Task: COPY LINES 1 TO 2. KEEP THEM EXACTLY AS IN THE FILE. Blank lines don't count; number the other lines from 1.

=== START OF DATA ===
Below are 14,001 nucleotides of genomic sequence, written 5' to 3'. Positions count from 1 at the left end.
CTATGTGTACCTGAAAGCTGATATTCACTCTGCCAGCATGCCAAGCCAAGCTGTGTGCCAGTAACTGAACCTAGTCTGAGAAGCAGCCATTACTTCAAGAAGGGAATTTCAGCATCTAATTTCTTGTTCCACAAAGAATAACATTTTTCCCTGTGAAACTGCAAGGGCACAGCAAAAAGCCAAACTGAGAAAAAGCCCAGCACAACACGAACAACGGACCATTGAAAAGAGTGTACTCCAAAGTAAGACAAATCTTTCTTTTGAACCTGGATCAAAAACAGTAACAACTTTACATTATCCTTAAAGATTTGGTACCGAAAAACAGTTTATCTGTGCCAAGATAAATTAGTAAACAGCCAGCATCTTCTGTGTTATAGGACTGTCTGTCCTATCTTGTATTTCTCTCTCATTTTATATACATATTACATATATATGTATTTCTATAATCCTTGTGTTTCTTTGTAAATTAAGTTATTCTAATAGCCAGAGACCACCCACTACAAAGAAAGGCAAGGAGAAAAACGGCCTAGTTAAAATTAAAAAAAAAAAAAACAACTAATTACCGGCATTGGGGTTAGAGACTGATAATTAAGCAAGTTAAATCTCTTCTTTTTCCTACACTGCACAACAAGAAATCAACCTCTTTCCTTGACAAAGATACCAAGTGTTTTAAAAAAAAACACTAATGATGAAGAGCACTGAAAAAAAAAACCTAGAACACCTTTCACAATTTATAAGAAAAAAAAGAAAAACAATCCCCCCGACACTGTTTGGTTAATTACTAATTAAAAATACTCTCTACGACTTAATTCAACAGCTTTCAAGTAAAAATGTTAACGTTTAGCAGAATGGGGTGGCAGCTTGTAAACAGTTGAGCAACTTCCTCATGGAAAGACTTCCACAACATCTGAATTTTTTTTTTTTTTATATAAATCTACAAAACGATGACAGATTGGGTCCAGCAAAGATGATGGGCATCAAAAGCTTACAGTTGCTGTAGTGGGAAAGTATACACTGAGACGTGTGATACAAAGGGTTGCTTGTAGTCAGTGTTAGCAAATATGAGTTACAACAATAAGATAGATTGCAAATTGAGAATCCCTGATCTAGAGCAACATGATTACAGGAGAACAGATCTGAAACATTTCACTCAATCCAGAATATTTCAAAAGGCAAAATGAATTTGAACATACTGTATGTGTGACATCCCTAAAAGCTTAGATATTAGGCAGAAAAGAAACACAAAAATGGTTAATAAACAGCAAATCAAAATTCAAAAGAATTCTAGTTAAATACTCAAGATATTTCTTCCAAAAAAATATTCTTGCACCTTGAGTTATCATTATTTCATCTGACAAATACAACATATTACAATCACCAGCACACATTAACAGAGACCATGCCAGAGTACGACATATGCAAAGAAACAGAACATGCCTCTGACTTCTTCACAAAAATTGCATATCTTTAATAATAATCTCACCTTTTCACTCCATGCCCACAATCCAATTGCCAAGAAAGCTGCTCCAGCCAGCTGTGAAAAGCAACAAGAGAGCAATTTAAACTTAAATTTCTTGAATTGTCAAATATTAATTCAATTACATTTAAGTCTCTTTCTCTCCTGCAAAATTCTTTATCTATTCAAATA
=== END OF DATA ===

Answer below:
Below are 14,001 nucleotides of genomic sequence, written 5' to 3'. Positions count from 1 at the left end.
CTATGTGTACCTGAAAGCTGATATTCACTCTGCCAGCATGCCAAGCCAAGCTGTGTGCCAGTAACTGAACCTAGTCTGAGAAGCAGCCATTACTTCAAGAAGGGAATTTCAGCATCTAATTTCTTGTTCCACAAAGAATAACATTTTTCCCTGTGAAACTGCAAGGGCACAGCAAAAAGCCAAACTGAGAAAAAGCCCAGCACAACACGAACAACGGACCATTGAAAAGAGTGTACTCCAAAGTAAGACAAATCTTTCTTTTGAACCTGGATCAAAAACAGTAACAACTTTACATTATCCTTAAAGATTTGGTACCGAAAAACAGTTTATCTGTGCCAAGATAAATTAGTAAACAGCCAGCATCTTCTGTGTTATAGGACTGTCTGTCCTATCTTGTATTTCTCTCTCATTTTATATACATATTACATATATATGTATTTCTATAATCCTTGTGTTTCTTTGTAAATTAAGTTATTCTAATAGCCAGAGACCACCCACTACAAAGAAAGGCAAGGAGAAAAACGGCCTAGTTAAAATTAAAAAAAAAAAAAACAACTAATTACCGGCATTGGGGTTAGAGACTGATAATTAAGCAAGTTAAATCTCTTCTTTTTCCTACACTGCACAACAAGAAATCAACCTCTTTCCTTGACAAAGATACCAAGTGTTTTAAAAAAAAACACTAATGATGAAGAGCACTGAAAAAAAAAACCTAGAACACCTTTCACAATTTATAAGAAAAAAAAGAAAAACAATCCCCCCGACACTGTTTGGTTAATTACTAATTAAAAATACTCTCTACGACTTAATTCAACAGCTTTCAAGTAAAAATGTTAACGTTTAGCAGAATGGGGTGGCAGCTTGTAAACAGTTGAGCAACTTCCTCATGGAAAGACTTCCACAACATCTGAATTTTTTTTTTTTTTATATAAATCTACAAAACGATGACAGATTGGGTCCAGCAAAGATGATGGGCATCAAAAGCTTACAGTTGCTGTAGTGGGAAAGTATACACTGAGACGTGTGATACAAAGGGTTGCTTGTAGTCAGTGTTAGCAAATATGAGTTACAACAATAAGATAGATTGCAAATTGAGAATCCCTGATCTAGAGCAACATGATTACAGGAGAACAGATCTGAAACATTTCACTCAATCCAGAATATTTCAAAAGGCAAAATGAATTTGAACATACTGTATGTGTGACATCCCTAAAAGCTTAGATATTAGGCAGAAAAGAAACACAAAAATGGTTAATAAACAGCAAATCAAAATTCAAAAGAATTCTAGTTAAATACTCAAGATATTTCTTCCAAAAAAATATTCTTGCACCTTGAGTTATCATTATTTCATCTGACAAATACAACATATTACAATCACCAGCACACATTAACAGAGACCATGCCAGAGTACGACATATGCAAAGAAACAGAACATGCCTCTGACTTCTTCACAAAAATTGCATATCTTTAATAATAATCTCACCTTTTCACTCCATGCCCACAATCCAATTGCCAAGAAAGCTGCTCCAGCCAGCTGTGAAAAGCAACAAGAGAGCAATTTAAACTTAAATTTCTTGAATTGTCAAATATTAATTCAATTACATTTAAGTCTCTTTCTCTCCTGCAAAATTCTTTATCTATTCAAATA